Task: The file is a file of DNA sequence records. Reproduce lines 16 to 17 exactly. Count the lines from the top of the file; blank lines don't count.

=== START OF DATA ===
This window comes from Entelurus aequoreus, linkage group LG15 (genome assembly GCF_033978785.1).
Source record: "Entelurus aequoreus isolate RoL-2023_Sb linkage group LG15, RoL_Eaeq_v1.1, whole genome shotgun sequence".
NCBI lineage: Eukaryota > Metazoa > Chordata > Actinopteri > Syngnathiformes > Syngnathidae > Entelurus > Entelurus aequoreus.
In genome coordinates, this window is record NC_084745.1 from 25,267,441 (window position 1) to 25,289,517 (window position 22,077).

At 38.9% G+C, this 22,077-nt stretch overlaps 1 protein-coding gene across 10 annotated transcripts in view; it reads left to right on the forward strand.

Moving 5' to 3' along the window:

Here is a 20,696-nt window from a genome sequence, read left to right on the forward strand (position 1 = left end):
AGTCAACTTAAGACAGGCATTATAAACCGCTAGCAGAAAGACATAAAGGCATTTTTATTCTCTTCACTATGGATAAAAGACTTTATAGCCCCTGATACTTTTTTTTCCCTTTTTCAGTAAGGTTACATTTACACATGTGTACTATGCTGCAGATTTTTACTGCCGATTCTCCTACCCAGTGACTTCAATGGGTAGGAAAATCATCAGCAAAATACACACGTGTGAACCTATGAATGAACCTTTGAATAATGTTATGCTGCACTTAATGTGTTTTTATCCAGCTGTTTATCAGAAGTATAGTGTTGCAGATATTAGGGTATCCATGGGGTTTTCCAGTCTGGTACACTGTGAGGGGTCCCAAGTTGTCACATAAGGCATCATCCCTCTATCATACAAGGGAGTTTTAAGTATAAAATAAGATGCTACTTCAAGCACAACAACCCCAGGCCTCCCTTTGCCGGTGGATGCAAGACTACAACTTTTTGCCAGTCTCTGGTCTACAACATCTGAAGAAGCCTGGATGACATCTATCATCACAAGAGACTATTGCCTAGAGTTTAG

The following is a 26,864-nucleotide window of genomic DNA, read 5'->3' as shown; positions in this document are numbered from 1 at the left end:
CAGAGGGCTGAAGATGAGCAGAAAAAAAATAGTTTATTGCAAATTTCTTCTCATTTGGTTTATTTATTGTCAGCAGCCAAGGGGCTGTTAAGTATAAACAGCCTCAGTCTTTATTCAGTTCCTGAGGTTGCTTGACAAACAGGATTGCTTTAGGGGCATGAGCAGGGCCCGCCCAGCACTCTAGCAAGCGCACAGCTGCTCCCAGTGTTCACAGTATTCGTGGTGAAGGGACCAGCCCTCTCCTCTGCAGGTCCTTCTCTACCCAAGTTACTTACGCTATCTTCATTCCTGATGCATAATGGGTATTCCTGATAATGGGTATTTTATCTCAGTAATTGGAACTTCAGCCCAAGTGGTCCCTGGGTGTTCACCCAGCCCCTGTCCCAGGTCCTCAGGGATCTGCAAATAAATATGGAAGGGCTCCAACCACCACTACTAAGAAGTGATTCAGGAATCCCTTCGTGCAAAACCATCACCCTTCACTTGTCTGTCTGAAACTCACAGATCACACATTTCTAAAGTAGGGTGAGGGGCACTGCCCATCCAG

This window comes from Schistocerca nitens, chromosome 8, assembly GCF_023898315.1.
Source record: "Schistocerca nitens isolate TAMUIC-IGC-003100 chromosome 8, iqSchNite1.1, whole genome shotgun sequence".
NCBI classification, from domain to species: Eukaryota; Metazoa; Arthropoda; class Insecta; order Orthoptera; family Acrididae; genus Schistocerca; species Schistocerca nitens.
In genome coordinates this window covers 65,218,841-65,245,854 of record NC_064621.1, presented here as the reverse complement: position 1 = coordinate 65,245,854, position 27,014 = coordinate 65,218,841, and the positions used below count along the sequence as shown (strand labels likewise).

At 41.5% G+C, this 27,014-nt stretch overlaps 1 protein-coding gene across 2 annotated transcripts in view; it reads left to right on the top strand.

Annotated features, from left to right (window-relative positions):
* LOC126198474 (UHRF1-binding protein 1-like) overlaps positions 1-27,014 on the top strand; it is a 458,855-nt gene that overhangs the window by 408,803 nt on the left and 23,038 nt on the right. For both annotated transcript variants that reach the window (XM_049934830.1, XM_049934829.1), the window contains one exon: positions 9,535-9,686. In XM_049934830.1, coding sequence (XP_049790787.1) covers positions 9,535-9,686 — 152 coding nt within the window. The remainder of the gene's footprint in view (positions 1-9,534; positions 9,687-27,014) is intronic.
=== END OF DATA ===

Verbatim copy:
Annotated features, from left to right (window-relative positions):
* LOC126198474 (UHRF1-binding protein 1-like) overlaps positions 1-27,014 on the top strand; it is a 458,855-nt gene that overhangs the window by 408,803 nt on the left and 23,038 nt on the right. For both annotated transcript variants that reach the window (XM_049934830.1, XM_049934829.1), the window contains one exon: positions 9,535-9,686. In XM_049934830.1, coding sequence (XP_049790787.1) covers positions 9,535-9,686 — 152 coding nt within the window. The remainder of the gene's footprint in view (positions 1-9,534; positions 9,687-27,014) is intronic.